Last September, following a year of research, the Boston Bar Association Task Force on Civil Right to Counsel released Gideon's New Trumpet, a groundbreaking report proposing a number of pilot projects to provide low-income people with a legal right to counsel in civil proceedings in which certain fundamental human needs are at risk. Since that time, advocates in Massachusetts have launched two pilot projects exploring the impact of full representation in eviction cases.
The pilot projects tests the theory that an expanded civil right to counsel should target the cases in which counsel is most likely to have a positive impact on the outcome. Representation will focus on scenarios identified through a survey of housing experts in the state: where the eviction was tied to a mental disability, where it involves criminal conduct, and where listed factors reveal a power imbalance likely to deprive a tenant of an affordable apartment where a viable defense exists.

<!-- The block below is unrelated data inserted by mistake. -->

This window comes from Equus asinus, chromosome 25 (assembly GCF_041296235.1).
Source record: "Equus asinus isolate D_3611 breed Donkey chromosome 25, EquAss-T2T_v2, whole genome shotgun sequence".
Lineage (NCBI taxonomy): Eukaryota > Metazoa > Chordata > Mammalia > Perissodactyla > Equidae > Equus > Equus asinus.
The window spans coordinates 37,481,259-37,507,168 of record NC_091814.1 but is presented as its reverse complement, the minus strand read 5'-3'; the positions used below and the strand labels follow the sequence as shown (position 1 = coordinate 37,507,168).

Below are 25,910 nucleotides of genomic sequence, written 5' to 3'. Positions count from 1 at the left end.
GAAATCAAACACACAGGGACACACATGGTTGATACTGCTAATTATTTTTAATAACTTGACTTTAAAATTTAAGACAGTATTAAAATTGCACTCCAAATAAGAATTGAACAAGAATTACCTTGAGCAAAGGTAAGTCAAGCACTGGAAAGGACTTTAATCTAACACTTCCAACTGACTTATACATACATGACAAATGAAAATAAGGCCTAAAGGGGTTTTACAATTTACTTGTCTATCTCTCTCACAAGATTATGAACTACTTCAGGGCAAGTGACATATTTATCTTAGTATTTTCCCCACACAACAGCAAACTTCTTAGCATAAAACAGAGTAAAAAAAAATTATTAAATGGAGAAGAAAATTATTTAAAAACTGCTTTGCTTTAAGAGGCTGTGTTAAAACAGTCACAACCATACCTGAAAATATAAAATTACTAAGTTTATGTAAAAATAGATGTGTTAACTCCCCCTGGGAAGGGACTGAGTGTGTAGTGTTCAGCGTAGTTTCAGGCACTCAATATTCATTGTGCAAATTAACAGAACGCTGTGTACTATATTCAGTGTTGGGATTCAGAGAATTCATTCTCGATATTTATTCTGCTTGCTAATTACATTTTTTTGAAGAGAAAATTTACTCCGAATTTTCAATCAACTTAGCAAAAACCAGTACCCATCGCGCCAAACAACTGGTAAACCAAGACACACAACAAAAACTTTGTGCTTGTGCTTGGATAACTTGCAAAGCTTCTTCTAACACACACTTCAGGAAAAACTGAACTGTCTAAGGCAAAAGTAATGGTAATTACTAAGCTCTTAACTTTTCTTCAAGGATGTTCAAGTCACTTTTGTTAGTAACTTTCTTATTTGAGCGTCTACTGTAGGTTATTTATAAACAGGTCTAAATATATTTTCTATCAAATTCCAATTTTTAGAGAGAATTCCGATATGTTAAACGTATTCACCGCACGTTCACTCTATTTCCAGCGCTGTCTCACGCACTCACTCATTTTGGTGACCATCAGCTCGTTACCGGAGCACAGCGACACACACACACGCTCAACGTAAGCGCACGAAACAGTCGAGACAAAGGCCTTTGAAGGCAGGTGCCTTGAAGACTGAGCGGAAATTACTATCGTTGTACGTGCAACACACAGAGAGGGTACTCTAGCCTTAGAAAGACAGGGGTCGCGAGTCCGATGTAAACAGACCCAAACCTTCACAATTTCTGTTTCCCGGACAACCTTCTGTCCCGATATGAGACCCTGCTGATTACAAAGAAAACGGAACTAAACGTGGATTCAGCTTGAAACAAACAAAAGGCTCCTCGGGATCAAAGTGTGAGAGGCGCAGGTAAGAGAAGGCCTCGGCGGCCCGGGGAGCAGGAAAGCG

One pilot project is situated in a specialized housing court and another in a generalized district court, since evictions occur in both types of courts in Massachusetts. The funding supports representation through two legal services offices. Evaluative tools, including a randomized experiment, will attempt to measure the efficacy of the program, testing the theory that representation in fact leads to a preservation of shelter. The projects also hope to obtain estimates as to the numbers statewide of these types of eviction cases, should the program become the basis for a statewide proposal.
Funding for the pilot projects has been provided by the Boston Foundation, the Boston Bar Foundation, and the Massachusetts Bar Foundation.